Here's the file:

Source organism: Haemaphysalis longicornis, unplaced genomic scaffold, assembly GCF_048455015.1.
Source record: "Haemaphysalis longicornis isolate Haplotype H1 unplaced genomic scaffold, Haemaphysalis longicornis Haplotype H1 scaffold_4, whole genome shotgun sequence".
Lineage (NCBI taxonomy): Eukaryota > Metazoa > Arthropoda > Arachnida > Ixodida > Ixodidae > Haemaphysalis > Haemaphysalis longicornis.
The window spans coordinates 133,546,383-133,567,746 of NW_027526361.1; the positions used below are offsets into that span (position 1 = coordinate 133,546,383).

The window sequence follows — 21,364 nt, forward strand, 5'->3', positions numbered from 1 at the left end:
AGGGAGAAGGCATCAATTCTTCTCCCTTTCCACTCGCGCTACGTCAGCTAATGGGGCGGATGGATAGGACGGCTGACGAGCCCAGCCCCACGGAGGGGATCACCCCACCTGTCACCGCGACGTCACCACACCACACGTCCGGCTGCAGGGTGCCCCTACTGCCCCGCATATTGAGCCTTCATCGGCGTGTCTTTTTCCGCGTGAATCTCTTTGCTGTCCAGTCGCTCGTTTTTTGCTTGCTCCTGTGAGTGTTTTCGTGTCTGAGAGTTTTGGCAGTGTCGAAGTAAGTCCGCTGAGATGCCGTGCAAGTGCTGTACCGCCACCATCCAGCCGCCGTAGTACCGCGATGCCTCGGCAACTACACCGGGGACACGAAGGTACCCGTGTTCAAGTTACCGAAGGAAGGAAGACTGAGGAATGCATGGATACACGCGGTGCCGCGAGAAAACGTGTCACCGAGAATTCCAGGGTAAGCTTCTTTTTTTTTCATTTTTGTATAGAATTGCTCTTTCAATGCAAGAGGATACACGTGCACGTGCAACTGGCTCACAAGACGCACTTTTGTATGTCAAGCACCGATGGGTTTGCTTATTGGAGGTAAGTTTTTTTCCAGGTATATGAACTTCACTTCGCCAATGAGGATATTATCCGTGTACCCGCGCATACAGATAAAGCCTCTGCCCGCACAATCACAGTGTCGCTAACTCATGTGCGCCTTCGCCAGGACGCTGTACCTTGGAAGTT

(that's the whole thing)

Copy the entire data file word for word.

Source organism: Haemaphysalis longicornis, unplaced genomic scaffold, assembly GCF_048455015.1.
Source record: "Haemaphysalis longicornis isolate Haplotype H1 unplaced genomic scaffold, Haemaphysalis longicornis Haplotype H1 scaffold_4, whole genome shotgun sequence".
Lineage (NCBI taxonomy): Eukaryota > Metazoa > Arthropoda > Arachnida > Ixodida > Ixodidae > Haemaphysalis > Haemaphysalis longicornis.
The window spans coordinates 133,546,383-133,567,746 of NW_027526361.1; the positions used below are offsets into that span (position 1 = coordinate 133,546,383).

The window sequence follows — 21,364 nt, forward strand, 5'->3', positions numbered from 1 at the left end:
AGGGAGAAGGCATCAATTCTTCTCCCTTTCCACTCGCGCTACGTCAGCTAATGGGGCGGATGGATAGGACGGCTGACGAGCCCAGCCCCACGGAGGGGATCACCCCACCTGTCACCGCGACGTCACCACACCACACGTCCGGCTGCAGGGTGCCCCTACTGCCCCGCATATTGAGCCTTCATCGGCGTGTCTTTTTCCGCGTGAATCTCTTTGCTGTCCAGTCGCTCGTTTTTTGCTTGCTCCTGTGAGTGTTTTCGTGTCTGAGAGTTTTGGCAGTGTCGAAGTAAGTCCGCTGAGATGCCGTGCAAGTGCTGTACCGCCACCATCCAGCCGCCGTAGTACCGCGATGCCTCGGCAACTACACCGGGGACACGAAGGTACCCGTGTTCAAGTTACCGAAGGAAGGAAGACTGAGGAATGCATGGATACACGCGGTGCCGCGAGAAAACGTGTCACCGAGAATTCCAGGGTAAGCTTCTTTTTTTTTCATTTTTGTATAGAATTGCTCTTTCAATGCAAGAGGATACACGTGCACGTGCAACTGGCTCACAAGACGCACTTTTGTATGTCAAGCACCGATGGGTTTGCTTATTGGAGGTAAGTTTTTTTCCAGGTATATGAACTTCACTTCGCCAATGAGGATATTATCCGTGTACCCGCGCATACAGATAAAGCCTCTGCCCGCACAATCACAGTGTCGCTAACTCATGTGCGCCTTCGCCAGGACGCTGTACCTTGGAAGTT